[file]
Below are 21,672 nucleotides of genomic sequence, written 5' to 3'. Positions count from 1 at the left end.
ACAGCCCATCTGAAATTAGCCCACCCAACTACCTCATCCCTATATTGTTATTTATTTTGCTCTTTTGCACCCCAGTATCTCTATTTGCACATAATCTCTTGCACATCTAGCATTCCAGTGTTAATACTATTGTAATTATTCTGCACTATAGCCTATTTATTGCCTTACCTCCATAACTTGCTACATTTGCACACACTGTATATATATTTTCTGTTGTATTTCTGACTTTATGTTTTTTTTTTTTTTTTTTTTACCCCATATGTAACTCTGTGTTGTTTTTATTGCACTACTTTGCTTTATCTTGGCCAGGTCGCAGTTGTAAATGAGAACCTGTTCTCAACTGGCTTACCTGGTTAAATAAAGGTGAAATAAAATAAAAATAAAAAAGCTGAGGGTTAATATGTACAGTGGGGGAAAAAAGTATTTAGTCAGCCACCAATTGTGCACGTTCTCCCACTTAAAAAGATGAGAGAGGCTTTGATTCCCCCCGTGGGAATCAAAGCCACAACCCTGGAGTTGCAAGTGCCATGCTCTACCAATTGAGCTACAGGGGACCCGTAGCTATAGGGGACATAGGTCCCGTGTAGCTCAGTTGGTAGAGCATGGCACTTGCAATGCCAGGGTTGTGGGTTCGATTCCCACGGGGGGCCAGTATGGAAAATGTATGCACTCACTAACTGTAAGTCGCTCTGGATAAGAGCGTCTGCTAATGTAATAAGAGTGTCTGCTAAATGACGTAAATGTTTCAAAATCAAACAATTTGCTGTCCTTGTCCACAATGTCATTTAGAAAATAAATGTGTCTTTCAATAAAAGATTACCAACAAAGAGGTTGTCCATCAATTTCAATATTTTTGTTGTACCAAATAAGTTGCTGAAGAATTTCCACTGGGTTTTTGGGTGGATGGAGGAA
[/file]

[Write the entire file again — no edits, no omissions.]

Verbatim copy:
Below are 21,672 nucleotides of genomic sequence, written 5' to 3'. Positions count from 1 at the left end.
ACAGCCCATCTGAAATTAGCCCACCCAACTACCTCATCCCTATATTGTTATTTATTTTGCTCTTTTGCACCCCAGTATCTCTATTTGCACATAATCTCTTGCACATCTAGCATTCCAGTGTTAATACTATTGTAATTATTCTGCACTATAGCCTATTTATTGCCTTACCTCCATAACTTGCTACATTTGCACACACTGTATATATATTTTCTGTTGTATTTCTGACTTTATGTTTTTTTTTTTTTTTTTTTTACCCCATATGTAACTCTGTGTTGTTTTTATTGCACTACTTTGCTTTATCTTGGCCAGGTCGCAGTTGTAAATGAGAACCTGTTCTCAACTGGCTTACCTGGTTAAATAAAGGTGAAATAAAATAAAAATAAAAAAGCTGAGGGTTAATATGTACAGTGGGGGAAAAAAGTATTTAGTCAGCCACCAATTGTGCACGTTCTCCCACTTAAAAAGATGAGAGAGGCTTTGATTCCCCCCGTGGGAATCAAAGCCACAACCCTGGAGTTGCAAGTGCCATGCTCTACCAATTGAGCTACAGGGGACCCGTAGCTATAGGGGACATAGGTCCCGTGTAGCTCAGTTGGTAGAGCATGGCACTTGCAATGCCAGGGTTGTGGGTTCGATTCCCACGGGGGGCCAGTATGGAAAATGTATGCACTCACTAACTGTAAGTCGCTCTGGATAAGAGCGTCTGCTAATGTAATAAGAGTGTCTGCTAAATGACGTAAATGTTTCAAAATCAAACAATTTGCTGTCCTTGTCCACAATGTCATTTAGAAAATAAATGTGTCTTTCAATAAAAGATTACCAACAAAGAGGTTGTCCATCAATTTCAATATTTTTGTTGTACCAAATAAGTTGCTGAAGAATTTCCACTGGGTTTTTGGGTGGATGGAGGAA